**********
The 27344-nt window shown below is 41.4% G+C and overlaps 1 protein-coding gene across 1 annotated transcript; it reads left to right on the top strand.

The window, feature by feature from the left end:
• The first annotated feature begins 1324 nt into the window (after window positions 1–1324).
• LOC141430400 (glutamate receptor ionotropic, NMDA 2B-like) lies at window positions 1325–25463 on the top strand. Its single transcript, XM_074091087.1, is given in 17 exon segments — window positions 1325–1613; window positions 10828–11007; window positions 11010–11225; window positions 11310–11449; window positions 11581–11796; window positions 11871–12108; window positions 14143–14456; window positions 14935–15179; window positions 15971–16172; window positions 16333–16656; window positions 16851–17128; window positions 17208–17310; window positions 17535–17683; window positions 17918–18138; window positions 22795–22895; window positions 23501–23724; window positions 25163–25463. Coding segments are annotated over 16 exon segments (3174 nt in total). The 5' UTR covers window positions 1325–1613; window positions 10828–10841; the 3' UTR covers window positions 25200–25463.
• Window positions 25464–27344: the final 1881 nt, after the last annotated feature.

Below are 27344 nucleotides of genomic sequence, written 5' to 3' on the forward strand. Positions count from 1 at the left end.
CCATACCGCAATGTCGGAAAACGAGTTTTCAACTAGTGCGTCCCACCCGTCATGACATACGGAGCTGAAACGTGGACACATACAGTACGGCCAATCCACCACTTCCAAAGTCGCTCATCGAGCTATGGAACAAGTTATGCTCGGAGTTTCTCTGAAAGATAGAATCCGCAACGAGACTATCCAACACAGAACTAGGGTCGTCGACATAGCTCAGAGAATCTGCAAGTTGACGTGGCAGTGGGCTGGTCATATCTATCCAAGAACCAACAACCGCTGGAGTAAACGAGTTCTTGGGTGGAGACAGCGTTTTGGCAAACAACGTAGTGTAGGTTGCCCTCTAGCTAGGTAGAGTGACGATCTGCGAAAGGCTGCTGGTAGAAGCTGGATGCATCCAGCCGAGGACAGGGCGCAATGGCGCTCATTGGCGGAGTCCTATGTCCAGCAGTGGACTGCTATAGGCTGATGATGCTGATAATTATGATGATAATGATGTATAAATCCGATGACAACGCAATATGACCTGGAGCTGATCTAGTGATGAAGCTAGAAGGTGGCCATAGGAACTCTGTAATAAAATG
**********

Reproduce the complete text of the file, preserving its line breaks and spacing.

The 27344-nt window shown below is 41.4% G+C and overlaps 1 protein-coding gene across 1 annotated transcript; it reads left to right on the top strand.

The window, feature by feature from the left end:
• The first annotated feature begins 1324 nt into the window (after window positions 1–1324).
• LOC141430400 (glutamate receptor ionotropic, NMDA 2B-like) lies at window positions 1325–25463 on the top strand. Its single transcript, XM_074091087.1, is given in 17 exon segments — window positions 1325–1613; window positions 10828–11007; window positions 11010–11225; window positions 11310–11449; window positions 11581–11796; window positions 11871–12108; window positions 14143–14456; window positions 14935–15179; window positions 15971–16172; window positions 16333–16656; window positions 16851–17128; window positions 17208–17310; window positions 17535–17683; window positions 17918–18138; window positions 22795–22895; window positions 23501–23724; window positions 25163–25463. Coding segments are annotated over 16 exon segments (3174 nt in total). The 5' UTR covers window positions 1325–1613; window positions 10828–10841; the 3' UTR covers window positions 25200–25463.
• Window positions 25464–27344: the final 1881 nt, after the last annotated feature.

Below are 27344 nucleotides of genomic sequence, written 5' to 3' on the forward strand. Positions count from 1 at the left end.
CCATACCGCAATGTCGGAAAACGAGTTTTCAACTAGTGCGTCCCACCCGTCATGACATACGGAGCTGAAACGTGGACACATACAGTACGGCCAATCCACCACTTCCAAAGTCGCTCATCGAGCTATGGAACAAGTTATGCTCGGAGTTTCTCTGAAAGATAGAATCCGCAACGAGACTATCCAACACAGAACTAGGGTCGTCGACATAGCTCAGAGAATCTGCAAGTTGACGTGGCAGTGGGCTGGTCATATCTATCCAAGAACCAACAACCGCTGGAGTAAACGAGTTCTTGGGTGGAGACAGCGTTTTGGCAAACAACGTAGTGTAGGTTGCCCTCTAGCTAGGTAGAGTGACGATCTGCGAAAGGCTGCTGGTAGAAGCTGGATGCATCCAGCCGAGGACAGGGCGCAATGGCGCTCATTGGCGGAGTCCTATGTCCAGCAGTGGACTGCTATAGGCTGATGATGCTGATAATTATGATGATAATGATGTATAAATCCGATGACAACGCAATATGACCTGGAGCTGATCTAGTGATGAAGCTAGAAGGTGGCCATAGGAACTCTGTAATAAAATG